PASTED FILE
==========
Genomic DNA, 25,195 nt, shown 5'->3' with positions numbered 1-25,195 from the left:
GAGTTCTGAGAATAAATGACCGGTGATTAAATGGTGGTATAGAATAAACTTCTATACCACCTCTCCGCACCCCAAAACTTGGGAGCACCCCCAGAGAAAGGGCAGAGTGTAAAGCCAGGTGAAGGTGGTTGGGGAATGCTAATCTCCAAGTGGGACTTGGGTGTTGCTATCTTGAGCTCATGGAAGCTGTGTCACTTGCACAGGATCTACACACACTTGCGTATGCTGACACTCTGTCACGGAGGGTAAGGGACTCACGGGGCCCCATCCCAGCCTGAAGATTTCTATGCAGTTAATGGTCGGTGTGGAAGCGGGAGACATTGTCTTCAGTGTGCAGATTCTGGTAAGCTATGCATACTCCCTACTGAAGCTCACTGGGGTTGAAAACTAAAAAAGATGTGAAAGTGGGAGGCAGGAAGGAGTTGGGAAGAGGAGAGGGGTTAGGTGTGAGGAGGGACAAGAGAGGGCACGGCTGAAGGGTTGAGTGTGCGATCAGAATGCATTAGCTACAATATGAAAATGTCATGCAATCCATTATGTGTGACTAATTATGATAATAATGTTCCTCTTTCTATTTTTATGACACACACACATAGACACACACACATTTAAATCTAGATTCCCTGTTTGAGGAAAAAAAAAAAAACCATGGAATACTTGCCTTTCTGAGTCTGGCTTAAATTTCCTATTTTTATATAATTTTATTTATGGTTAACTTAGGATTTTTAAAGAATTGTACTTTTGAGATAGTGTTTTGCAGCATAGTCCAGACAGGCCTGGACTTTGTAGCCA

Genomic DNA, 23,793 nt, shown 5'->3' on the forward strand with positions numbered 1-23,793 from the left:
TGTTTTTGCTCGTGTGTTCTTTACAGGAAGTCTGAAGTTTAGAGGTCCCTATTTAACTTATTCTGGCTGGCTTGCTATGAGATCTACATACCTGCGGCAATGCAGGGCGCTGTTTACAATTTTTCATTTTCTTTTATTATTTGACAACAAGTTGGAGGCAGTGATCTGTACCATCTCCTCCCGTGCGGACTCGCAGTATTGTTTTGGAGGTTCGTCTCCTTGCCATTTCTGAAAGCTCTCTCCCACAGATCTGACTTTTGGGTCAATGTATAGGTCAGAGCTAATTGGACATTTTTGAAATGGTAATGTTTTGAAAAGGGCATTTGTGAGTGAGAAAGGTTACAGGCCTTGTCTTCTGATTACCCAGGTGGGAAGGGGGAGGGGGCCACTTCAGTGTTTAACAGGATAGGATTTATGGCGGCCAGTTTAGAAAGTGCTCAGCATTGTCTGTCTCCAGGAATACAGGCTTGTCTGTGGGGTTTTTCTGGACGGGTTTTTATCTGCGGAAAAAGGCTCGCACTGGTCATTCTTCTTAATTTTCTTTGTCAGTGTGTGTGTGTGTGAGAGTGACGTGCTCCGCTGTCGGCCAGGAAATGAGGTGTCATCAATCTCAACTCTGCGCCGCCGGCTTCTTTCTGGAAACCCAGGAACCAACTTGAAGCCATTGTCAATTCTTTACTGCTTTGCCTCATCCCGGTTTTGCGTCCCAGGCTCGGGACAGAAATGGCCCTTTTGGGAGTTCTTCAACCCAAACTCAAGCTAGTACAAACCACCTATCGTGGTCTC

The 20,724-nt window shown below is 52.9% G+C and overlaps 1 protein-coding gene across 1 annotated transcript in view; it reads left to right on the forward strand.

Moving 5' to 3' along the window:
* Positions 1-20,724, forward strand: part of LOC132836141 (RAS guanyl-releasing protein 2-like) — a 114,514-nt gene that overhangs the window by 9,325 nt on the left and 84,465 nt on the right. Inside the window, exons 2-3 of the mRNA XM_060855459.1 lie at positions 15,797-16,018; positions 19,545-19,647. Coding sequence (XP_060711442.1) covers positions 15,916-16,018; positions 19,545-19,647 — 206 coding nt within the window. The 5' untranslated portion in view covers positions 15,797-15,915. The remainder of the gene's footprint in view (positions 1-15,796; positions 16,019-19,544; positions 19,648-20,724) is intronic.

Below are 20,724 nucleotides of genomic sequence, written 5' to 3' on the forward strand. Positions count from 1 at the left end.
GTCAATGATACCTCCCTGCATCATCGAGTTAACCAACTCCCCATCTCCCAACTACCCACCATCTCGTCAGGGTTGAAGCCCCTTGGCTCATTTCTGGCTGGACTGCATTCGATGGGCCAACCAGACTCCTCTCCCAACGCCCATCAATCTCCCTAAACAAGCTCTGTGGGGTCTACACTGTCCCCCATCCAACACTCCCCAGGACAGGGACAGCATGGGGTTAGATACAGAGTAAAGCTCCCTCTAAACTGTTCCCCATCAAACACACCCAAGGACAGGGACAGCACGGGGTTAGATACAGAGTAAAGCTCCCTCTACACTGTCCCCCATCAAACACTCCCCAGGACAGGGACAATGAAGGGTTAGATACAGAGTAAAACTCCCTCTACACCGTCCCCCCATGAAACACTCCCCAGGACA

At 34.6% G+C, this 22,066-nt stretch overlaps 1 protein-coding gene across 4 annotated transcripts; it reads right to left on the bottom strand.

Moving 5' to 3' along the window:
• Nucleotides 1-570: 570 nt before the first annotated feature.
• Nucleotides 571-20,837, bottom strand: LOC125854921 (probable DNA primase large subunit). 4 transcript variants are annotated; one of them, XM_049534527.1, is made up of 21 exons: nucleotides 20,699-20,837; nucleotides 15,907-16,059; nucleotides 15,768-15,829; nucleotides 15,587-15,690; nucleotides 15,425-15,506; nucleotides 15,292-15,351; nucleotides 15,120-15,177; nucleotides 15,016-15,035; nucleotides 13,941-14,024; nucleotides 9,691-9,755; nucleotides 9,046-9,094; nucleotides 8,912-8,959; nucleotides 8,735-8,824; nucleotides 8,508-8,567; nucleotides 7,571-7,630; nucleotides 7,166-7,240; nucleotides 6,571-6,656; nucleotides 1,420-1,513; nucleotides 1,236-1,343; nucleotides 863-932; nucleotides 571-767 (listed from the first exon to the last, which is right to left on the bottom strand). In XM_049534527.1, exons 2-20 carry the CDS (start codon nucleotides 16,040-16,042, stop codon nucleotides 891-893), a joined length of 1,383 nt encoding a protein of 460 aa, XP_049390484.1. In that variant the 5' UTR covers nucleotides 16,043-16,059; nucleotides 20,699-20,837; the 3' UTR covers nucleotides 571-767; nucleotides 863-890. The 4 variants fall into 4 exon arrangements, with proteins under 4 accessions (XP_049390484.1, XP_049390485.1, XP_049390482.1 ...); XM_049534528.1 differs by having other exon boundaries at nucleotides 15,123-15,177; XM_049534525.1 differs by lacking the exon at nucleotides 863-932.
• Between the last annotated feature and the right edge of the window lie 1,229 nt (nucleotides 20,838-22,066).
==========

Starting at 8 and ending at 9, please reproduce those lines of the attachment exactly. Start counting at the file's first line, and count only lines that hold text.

Below are 20,724 nucleotides of genomic sequence, written 5' to 3' on the forward strand. Positions count from 1 at the left end.
GTCAATGATACCTCCCTGCATCATCGAGTTAACCAACTCCCCATCTCCCAACTACCCACCATCTCGTCAGGGTTGAAGCCCCTTGGCTCATTTCTGGCTGGACTGCATTCGATGGGCCAACCAGACTCCTCTCCCAACGCCCATCAATCTCCCTAAACAAGCTCTGTGGGGTCTACACTGTCCCCCATCCAACACTCCCCAGGACAGGGACAGCATGGGGTTAGATACAGAGTAAAGCTCCCTCTAAACTGTTCCCCATCAAACACACCCAAGGACAGGGACAGCACGGGGTTAGATACAGAGTAAAGCTCCCTCTACACTGTCCCCCATCAAACACTCCCCAGGACAGGGACAATGAAGGGTTAGATACAGAGTAAAACTCCCTCTACACCGTCCCCCCATGAAACACTCCCCAGGACA